On July 6, Jill Pantozzi of The Mary Sue posted a video from the American Film Institute’s archives that has since gone viral. In the clip of an interview conducted last year, actor Dustin Hoffman talks with quite a bit of emotion, choking up even, about a revelation he experienced while made up as a woman during a screen test for the film Tootsie. Hoffman recounted:
“…When we got to that point and looked at it on-screen, I was shocked that I wasn’t more attractive. And I said, ‘Now you have me looking like a woman. Now make me a beautiful woman.’ Because I thought I should be beautiful. If I was going to be a woman, I would want to be as beautiful as possible. And they said to me, ‘That’s as good as it gets. That’s as beautiful as we can getcha, Charlie.’
And it was at that moment that I had an epiphany, and I went home and started crying, talking to my wife, and I said, ‘I have to make this picture,’ and she said, ‘Why?’ And I said, ‘Because I think I am an interesting woman when I look at myself on-screen, and I know that if I met myself at a party, I would never talk to that character because she doesn’t fulfill, physically, the demands that we’re brought up to think women have to have in order for us to ask them out.”
As the YouTube version of this interview climbs toward 4.5 million views, Hoffman is being applauded throughout the media for copping to his shallowness. For example, during a Boston radio show this morning, one female and two male disc jockeys lauded Hoffman for breaking into tears during the interview and admitting that, prior to his epiphany, he had based a woman’s worth on unfair standards of beauty.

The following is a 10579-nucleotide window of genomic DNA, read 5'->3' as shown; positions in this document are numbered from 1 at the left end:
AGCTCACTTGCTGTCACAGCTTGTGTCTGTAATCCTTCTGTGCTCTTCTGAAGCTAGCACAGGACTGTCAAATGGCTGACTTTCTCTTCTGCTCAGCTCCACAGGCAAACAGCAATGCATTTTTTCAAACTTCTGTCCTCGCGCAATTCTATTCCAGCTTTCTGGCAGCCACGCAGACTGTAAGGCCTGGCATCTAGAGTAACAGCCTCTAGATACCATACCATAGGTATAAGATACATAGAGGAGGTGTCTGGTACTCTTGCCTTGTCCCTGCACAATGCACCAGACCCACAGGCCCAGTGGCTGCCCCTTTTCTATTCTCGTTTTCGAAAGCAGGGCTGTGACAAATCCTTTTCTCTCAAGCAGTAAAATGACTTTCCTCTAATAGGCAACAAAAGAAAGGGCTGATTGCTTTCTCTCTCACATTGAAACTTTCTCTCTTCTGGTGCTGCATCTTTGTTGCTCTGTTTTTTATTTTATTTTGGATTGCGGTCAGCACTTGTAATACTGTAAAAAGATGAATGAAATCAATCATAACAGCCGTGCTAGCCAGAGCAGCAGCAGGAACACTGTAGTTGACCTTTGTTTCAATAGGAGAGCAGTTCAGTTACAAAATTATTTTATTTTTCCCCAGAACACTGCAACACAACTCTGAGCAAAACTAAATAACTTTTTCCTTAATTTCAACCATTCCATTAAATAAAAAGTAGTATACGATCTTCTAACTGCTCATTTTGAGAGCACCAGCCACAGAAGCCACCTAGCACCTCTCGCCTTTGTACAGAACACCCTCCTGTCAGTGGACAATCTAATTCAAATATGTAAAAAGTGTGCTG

That would be great if Dustin Hoffman truly deserved these accolades, but he doesn’t, in my opinion, and I’ll give you two reasons why.
First, Hoffman’s views about women didn’t really evolve with his revelation – they only shifted a little bit, as evidenced by a remark he made prior to choking up over himself:
“I did go to Columbia and I asked them if they would spend the money to do makeup tests so that I could look like a woman. … I just somehow intuitively felt that unless I could walk down the streets of New York dressed as a woman and not have people turn and say, ‘Who’s that guy in drag?’ or turn for any reason, you know, ‘Who’s that freak?’ Unless I could do that, I didn’t want to make the film…”
Who’s that freak?
Right. So Mr. Hoffman can have an epiphany over the judgement of a woman’s date-worthiness that’s based on her perceived beauty, but if she’s not feminine enough, and I wonder how many trans and non-trans women he would put into that category, she is not only ineligible to be considered for a date, but she is relegated to the “freak show”?
That’s the first place Mr. Hoffman still got it wrong. The second comes at the end of the quote given above,
“I think I am an interesting woman when I look at myself on-screen, and I know that if I met myself at a party, I would never talk to that character because she doesn’t fulfill, physically, the demands that we’re brought up to think women have to have in order for us to ask them out. … There are too many interesting women I have not had the experience to know in this life because I have been brainwashed.”
The demands that he was brought up to think women have to have in order for him to ask them out because he had been brainwashed… There are plenty of men who, similar to Hoffman, are exposed throughout their lives to the sexist standards of beauty and femininity that society imposes upon women, yet who ask out women of all types of physicality and gender expression. But if Hoffman doesn’t, it’s not his fault because he was brainwashed?
With all due respect, Dustin Hoffman won’t get my applause for his epiphany until he takes some responsibility for himself, stops acting as though he had no choice when he snubbed women who didn’t meet his requirements of beauty, and understands that he shouldn’t classify women as freaks when they don’t fall under his standards of femininity.